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Comment & Response
October 2013

No Difference in Blood Loss During Endoscopic Sinus Surgery With Total Intravenous Anesthesia?

Author Affiliations
  • 1Department of Anesthesiology, Universitá degli Studi di Parma, Parma, Italy
  • 2Department of Anesthesiology, Ospedale San Giuseppe, IRCCS Multimedica, Milan, Italy

Copyright 2013 American Medical Association. All Rights Reserved. Applicable FARS/DFARS Restrictions Apply to Government Use.

JAMA Otolaryngol Head Neck Surg. 2013;139(10):1077. doi:10.1001/jamaoto.2013.5044

To the Editor We read with interest the article published by Chaaban and colleagues.1 While the authors are to be commended for their study, there are a few points that we think should be addressed.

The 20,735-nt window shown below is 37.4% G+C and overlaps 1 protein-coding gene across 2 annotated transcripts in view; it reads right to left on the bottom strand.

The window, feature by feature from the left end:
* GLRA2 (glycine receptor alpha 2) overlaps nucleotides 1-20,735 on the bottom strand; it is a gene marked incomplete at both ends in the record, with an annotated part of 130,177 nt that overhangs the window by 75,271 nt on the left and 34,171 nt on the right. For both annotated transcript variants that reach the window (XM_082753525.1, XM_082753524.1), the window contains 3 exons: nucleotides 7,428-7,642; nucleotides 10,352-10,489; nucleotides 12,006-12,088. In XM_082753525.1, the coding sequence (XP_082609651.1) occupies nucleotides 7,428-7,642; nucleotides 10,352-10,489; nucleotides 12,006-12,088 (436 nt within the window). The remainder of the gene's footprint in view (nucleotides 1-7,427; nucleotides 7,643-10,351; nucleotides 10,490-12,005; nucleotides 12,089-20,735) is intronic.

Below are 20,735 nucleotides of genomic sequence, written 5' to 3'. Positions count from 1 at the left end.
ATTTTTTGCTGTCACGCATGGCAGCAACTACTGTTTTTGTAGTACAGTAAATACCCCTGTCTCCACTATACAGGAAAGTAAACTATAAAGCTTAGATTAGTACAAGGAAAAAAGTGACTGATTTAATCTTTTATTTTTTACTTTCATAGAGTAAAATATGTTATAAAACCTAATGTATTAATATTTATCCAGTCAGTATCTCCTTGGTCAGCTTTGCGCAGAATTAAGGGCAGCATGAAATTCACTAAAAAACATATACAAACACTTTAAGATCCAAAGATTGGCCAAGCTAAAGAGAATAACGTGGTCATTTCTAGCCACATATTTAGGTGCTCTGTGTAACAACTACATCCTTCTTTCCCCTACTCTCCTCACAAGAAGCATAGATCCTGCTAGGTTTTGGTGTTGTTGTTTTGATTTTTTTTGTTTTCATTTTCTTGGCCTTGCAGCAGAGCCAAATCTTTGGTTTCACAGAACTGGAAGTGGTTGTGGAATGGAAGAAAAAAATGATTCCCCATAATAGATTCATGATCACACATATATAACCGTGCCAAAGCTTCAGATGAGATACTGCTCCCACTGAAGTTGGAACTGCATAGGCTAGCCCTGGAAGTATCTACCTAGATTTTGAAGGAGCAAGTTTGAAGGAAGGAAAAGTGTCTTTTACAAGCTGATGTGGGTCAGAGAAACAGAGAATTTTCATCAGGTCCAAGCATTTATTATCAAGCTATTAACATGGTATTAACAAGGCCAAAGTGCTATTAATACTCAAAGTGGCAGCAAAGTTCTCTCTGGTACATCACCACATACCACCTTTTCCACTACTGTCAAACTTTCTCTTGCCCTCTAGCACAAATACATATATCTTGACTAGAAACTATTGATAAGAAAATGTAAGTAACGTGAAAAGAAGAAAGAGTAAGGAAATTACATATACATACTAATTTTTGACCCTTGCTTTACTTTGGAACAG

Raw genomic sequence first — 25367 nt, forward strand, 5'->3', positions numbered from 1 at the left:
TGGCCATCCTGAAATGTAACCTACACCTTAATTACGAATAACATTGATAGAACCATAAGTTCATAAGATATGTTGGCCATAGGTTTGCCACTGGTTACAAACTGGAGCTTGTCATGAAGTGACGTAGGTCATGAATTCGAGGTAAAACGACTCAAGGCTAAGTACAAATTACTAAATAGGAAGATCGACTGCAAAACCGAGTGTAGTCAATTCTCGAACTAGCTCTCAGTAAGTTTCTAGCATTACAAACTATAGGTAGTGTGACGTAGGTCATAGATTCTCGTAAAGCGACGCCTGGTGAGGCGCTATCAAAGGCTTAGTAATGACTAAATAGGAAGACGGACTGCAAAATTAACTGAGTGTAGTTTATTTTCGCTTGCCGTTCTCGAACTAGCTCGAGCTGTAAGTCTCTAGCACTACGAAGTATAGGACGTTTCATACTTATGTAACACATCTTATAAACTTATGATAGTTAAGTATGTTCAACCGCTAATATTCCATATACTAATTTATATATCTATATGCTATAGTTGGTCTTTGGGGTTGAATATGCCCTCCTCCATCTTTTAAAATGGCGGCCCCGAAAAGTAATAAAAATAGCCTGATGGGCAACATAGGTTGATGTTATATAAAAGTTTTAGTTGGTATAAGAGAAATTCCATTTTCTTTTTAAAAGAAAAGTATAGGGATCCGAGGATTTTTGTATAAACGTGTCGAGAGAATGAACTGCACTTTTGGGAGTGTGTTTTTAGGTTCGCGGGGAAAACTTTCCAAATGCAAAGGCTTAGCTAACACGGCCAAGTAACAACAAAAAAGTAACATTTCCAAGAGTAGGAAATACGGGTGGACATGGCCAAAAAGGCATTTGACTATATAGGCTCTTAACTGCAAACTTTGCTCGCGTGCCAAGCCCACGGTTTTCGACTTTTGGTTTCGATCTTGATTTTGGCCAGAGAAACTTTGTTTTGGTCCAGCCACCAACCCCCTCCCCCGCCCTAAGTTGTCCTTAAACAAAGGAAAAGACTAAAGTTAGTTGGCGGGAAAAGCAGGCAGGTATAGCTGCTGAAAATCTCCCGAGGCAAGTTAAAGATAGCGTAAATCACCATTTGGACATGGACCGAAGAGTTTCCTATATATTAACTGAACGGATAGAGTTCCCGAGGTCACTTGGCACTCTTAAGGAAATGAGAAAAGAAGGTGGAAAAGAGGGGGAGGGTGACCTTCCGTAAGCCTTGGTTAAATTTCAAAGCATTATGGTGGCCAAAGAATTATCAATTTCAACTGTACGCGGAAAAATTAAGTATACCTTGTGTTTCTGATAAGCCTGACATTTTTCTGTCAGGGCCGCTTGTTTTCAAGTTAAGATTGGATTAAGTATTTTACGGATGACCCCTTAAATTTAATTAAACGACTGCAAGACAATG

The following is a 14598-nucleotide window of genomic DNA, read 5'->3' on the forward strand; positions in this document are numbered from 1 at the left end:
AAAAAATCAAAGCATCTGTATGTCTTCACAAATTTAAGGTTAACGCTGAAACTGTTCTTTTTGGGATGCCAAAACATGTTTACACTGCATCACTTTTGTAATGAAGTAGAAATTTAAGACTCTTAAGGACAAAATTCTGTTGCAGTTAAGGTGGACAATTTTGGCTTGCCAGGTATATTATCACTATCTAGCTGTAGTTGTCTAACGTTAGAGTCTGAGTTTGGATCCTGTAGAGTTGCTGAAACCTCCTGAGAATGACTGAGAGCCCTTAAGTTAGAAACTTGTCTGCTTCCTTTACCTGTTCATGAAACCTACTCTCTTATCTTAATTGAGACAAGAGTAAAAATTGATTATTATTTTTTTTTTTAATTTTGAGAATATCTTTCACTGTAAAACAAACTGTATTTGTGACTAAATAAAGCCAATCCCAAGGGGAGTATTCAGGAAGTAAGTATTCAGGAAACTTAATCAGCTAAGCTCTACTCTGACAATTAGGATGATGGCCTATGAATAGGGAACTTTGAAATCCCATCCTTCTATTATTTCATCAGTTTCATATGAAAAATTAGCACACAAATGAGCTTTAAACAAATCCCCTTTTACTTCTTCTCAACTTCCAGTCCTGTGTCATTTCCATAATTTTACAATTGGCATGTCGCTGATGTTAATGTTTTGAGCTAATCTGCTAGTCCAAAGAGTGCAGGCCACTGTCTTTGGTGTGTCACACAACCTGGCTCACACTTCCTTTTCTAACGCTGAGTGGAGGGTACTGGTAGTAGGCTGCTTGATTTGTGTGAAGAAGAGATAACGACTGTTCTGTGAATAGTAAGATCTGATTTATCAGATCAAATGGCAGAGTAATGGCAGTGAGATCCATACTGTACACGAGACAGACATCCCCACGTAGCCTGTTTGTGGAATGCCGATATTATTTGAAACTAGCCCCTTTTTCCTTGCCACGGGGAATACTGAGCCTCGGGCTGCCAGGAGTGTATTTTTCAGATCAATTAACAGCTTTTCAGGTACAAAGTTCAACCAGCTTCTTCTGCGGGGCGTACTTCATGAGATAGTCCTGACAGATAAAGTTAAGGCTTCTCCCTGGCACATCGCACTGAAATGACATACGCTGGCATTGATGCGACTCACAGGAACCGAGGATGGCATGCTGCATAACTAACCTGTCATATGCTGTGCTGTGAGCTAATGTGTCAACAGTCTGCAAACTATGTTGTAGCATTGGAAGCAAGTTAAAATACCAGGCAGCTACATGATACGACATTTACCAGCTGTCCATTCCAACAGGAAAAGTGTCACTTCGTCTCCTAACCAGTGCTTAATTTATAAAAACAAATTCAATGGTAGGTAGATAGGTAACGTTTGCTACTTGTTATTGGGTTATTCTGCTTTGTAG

First, anesthetic technique: While both groups received fentanyl at induction, it is not clear which opioid or analgesic patients received during maintenance. Did patients receive an opioid during maintenance of anesthesia? If yes, how much? This question arises because of the surprisingly high concentrations of propofol required during anesthesia. In fact, it is easy to demonstrate by means of a simple computer simulation that 200 µg/kg/min (or 12 mg/kg/h) corresponds to a propofol concentration of almost 5 µg/mL after less than 1 hour of infusion The possible difference in opioid amounts could have had an impact on the amount of propofol or sevoflurane needed to reach the same level of hypotension.

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